Without such courage, there should never be any hope for true freedom and liberty. Which brings me closer home to Zimbabwe.
We should stop dreaming of any change in Zimbabwe at least for the next 20 or so years.
That is, unfortunately, the unbridled and painful truth.
Let us not hide behind our fingers and lie to ourselves.
As long as we are not ready, or are too cowardly to stand our ground against a heinous sadistic regime, we can kiss a tearful goodbye to any hopes of genuine “uhuru”, whereby each and every Zimbabwean enjoys the loudly talked about, but elusive, rare and never-seen “fruits and gains of our independence”.
Only until we have a new generation of braver people, who will be willing to place their lives on the line for the country, can we ever talk of positive change, and a New Zimbabwe.
Nevertheless, for now, let us forget about any change… at least, not in the foreseeable future.
The governing Zanu PF is already well aware of the crippling terror gripping the people of Zimbabwe, and that is what will keep the ruling elite in power for decades to come.
That is why I always say those dreaming of change next year at the 2023 harmonised polls are mere daydreamers.
That will never happen!
Even if five million people were to cast their ballots for opposition Citizens Coalition for Change leader Nelson Chamisa, and less than 5 000 for Zanu PF’s Emmerson Dambudzo Mnangagwa (that is to say, if he is the “last man standing” in the gruelling intra-party factional fighting), what and who will stop the Zimbabwe Electoral Commission from announcing Mnangagwa as the one who actually garnered the five million votes?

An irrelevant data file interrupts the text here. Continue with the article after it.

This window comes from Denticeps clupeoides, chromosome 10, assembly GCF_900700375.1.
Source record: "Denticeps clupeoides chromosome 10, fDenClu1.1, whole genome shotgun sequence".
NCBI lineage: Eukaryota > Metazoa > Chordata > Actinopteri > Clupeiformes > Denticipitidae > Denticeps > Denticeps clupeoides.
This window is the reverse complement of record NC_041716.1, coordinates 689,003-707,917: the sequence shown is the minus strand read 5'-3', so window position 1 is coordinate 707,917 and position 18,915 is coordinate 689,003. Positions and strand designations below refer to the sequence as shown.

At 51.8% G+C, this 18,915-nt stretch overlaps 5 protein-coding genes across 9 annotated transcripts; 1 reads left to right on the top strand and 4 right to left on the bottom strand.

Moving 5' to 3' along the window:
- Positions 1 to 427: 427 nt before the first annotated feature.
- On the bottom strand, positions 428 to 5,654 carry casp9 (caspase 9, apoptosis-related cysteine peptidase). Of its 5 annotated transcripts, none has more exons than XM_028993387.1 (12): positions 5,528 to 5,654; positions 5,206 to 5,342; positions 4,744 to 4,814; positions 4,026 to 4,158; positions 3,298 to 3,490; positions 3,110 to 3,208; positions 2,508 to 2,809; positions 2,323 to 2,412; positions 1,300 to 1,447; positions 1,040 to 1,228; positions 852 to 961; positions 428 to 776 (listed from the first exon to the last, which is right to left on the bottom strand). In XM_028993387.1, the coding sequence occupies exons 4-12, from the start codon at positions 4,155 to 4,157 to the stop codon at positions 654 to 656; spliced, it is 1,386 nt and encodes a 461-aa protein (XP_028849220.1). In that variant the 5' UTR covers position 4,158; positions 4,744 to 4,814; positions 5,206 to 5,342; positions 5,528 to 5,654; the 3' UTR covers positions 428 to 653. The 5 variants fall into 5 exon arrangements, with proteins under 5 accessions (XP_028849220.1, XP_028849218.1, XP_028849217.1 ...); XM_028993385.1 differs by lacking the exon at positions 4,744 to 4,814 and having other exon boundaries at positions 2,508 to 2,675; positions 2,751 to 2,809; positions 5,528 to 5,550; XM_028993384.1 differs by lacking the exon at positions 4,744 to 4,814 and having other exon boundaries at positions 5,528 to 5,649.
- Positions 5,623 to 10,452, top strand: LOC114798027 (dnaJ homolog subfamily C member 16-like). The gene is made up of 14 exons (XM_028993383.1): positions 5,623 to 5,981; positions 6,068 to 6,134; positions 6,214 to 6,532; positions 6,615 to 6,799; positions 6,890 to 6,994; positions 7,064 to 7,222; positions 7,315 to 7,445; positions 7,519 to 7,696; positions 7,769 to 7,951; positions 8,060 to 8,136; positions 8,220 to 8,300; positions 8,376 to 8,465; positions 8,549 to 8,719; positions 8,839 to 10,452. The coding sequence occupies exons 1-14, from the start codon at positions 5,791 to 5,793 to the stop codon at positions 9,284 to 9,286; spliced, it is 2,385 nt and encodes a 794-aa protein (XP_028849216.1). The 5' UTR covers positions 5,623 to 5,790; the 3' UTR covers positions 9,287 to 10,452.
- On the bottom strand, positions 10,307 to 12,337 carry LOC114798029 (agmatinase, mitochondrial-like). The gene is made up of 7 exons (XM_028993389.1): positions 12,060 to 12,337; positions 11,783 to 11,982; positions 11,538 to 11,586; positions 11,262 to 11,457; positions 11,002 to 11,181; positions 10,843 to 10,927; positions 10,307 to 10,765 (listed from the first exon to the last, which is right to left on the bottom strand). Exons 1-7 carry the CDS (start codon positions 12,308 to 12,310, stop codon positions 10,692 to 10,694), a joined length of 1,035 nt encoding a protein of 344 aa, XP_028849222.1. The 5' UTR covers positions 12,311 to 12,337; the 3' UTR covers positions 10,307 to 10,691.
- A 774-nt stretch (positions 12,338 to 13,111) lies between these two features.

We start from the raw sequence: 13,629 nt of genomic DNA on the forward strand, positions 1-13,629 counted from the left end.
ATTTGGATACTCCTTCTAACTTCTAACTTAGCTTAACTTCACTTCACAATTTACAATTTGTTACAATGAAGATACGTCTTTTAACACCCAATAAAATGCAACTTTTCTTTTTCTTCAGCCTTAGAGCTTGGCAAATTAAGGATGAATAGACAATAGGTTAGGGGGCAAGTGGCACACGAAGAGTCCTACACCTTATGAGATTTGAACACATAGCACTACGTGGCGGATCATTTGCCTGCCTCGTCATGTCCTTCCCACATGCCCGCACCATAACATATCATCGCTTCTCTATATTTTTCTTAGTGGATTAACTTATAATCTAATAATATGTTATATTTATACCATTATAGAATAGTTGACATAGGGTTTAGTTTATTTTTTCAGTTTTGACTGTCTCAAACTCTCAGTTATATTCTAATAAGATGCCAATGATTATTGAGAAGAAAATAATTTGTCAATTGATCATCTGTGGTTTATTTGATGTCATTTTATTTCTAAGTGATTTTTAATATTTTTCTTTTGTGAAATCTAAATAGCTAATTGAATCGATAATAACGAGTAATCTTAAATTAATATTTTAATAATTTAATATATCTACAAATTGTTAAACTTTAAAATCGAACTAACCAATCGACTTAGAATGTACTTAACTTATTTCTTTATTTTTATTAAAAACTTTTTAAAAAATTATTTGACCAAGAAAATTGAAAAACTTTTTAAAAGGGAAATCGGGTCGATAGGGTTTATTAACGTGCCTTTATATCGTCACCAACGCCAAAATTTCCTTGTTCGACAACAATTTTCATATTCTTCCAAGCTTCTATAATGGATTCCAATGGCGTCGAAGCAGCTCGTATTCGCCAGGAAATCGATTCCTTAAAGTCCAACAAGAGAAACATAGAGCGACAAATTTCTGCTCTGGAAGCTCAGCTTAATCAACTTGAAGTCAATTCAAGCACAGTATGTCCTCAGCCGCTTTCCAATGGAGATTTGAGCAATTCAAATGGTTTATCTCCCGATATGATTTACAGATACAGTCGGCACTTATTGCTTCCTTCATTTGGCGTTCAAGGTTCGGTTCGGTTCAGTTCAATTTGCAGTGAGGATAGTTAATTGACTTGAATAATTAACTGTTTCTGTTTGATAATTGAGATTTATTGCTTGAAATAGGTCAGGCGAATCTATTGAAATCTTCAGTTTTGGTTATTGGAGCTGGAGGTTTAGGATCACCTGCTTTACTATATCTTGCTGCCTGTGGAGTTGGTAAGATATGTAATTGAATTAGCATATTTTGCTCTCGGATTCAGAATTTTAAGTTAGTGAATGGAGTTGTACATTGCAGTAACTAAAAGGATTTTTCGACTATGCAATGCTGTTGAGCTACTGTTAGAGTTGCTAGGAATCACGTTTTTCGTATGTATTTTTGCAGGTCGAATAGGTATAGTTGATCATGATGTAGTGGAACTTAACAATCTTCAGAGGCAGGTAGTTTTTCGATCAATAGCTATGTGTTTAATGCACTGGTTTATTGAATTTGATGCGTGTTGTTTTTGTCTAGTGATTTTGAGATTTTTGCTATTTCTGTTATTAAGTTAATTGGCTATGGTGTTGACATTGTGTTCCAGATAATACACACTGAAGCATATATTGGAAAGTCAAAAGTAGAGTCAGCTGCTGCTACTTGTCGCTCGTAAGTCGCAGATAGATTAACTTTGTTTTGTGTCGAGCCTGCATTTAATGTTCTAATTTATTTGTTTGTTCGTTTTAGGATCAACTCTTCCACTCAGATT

Even when everyone has the V11s (polling station tallies) to prove that Chamisa won resoundingly, how many of his supporters will be prepared to risk their lives in standing against the brutal regime?
We all saw, in utter shock and horror, what transpired on August 1, 2018 when six unarmed protesters, most of whom were later proven to have been fleeing, were fatally shot in the back in cold blood after public outrage at the unexplained, curious and suspicious delay in announcing presidential election results, pitting Chamisa and Mnangagwa.
After the obvious fear instilled in the population at these scenes, who will stand up when something sinister occurs in 2023?
Or, we will hear “the elections were rigged” song all over again, for another five years until the next ones in 2028?
Then the cycle repeats itself.
In fact, this has happened twice already in 2008 and 2018.
There was quite credible evidence, especially by way of V11s, that then MDC leaders Morgan Richard Tsvangirai and Chamisa won against Robert Gabriel Mugabe and Mnangagwa, respectively.
If political science professor Jonathan Moyo’s claims are to be believed, as stated in his ExelGate book on the 2018 presidential elections, then Chamisa won by a wide margin — as well as Mugabe’s own inadvertent confession to having been beaten by over 70% by Tsvangirai.
Yet, what did we do about that?
So, why would anyone expect anything to change in 2023?
I think Zimbabweans will have to be content with merely venting their frustrations, and even do a bit of daydreaming, on social media so as to let off some steam, and feel better about the unbearable economic and political situation, but should never seriously expect any real change in Zimbabwe anytime soon.
As long as we are such unmitigated cowards, Chamisa will grow old, and go into the grave, without ever tasting power in Zimbabwe.
- Tendai Ruben Mbofana is a social justice activist, writer, researcher and social commentator. Email: [email protected] He writes here in his personal capacity.